by filter303; Tue Jan 22, 2013 7:34 pm
To put it short, I agree with the original poster.
I have the version 3 pro with many 3rd party libraries, of many which people seem to be recommending in various forums, including here at kvr. I have to say that besides EQ's or vnxt plate, nebula isn't doing much for me either. There is so much hype surrounding this product, it's ridiculous. It's almost getting into a religion. Some people are so passionate and fanatic about Nebula, that it starts to become really annoying after a while. I have kept my mouth shut because I am not looking to hurt anyone's feelings with my opinions.
I find it very strange that anytime someone criticizes this product in a respectful manner (I am not necessarily talking about this thread), there is a wave of nebula zealots who come out and say:
- you don't have the ears to hear the difference, the effect is so subtle, but it's there
- you need to get some 3rd party libraries.. those are the shit
- your computer can't handle it
- you don't understand what you are doing
- you need to read the manual and try different settings
- you haven't used it long enough to know the difference
- you need pro version
- you need to be more patient
- you don't have proper gain staging
People generally get very offensive when they notice that someone has the nerve to dislike their favorite little toy. It's always the user who gets the blame if he does not like Nebula. It's his fault of doing something wrong or maybe missing experience, taste or golden ears.
If you have nerve to disagree with the Nebula zealots you will automatically become an amateur in their eyes, and they will let you know it. Nebula (among many other plugins) is becoming like a religion for many. I generally don't understand why these kind of discussions get heated so often when people are only not in agreement of what is good and what is not.
After using nebula for a while I can honestly say that Nebula overdrive/distortion/saturation is a big let down for me (I don't even want to talk about the compressors). I can't hear it doing anything in this aspect.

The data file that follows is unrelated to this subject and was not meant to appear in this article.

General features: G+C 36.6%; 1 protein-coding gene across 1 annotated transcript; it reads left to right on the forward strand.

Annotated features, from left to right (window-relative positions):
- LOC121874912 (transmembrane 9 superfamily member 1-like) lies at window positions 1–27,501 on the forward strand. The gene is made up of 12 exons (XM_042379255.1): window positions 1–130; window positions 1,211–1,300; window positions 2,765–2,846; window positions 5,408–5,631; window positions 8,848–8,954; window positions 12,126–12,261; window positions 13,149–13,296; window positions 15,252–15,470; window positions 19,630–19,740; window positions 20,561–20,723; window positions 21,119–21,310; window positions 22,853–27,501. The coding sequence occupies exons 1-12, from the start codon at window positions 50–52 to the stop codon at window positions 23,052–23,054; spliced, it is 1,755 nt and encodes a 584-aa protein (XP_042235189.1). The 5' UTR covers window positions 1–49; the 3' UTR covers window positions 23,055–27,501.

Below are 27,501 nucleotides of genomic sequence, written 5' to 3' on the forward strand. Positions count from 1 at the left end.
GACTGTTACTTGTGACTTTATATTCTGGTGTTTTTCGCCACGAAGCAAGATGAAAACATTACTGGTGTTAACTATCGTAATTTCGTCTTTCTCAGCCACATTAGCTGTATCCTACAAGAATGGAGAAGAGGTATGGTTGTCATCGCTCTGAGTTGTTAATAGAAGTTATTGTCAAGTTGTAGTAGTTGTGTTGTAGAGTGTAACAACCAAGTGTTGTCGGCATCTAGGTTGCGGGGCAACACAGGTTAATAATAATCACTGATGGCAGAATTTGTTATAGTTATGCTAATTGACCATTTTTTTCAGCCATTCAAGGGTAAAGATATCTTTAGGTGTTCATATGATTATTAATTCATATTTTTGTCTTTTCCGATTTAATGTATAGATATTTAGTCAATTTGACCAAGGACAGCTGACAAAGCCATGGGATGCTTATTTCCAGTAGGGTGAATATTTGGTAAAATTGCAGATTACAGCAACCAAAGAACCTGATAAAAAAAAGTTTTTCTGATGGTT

I compared some of the 3rd library tapes to Reelbus and I didn't have to spend lot of time listening in order to realize which one I preferred. I also have tons of "pre-amp" programs for nebula, and let me just say this. With a real analog preamp you can hear what it does even if you don't have much experience with it. If you adjust the gain knob in Nebula, you don't get any of that tasty overdrive that you could get from an analog gear.
With analog units you can shape the signal in very radical ways if you choose to do so. Having nebula in the signal path does nothing I can hear. Even my 90€ audio interface mic preamp does a better job giving some vibe to my synths. It's speaks for itself that many people who use Nebula use a technique of lining multiple Nebula instances to get some effect which you can notice.
I also bought this distortion pedal program from a respected nebula 3rd party developer.
The product original products, which this program was sampled from was something I happened to be very familiar with, after all I had owned it for years.
I bought the program because I was tired of hearing stuff like "well.. preamp emus are so subtle that you need the ear to hear it". So I wanted to try an emulation of something that should be emulating the extreme ways of shaping audio. I know the sound of the original "sampled" gear, and I could honestly say that nebula didn't sound anything like it. I wanted to like it, but it didn't do anything I wanted to do to my sound.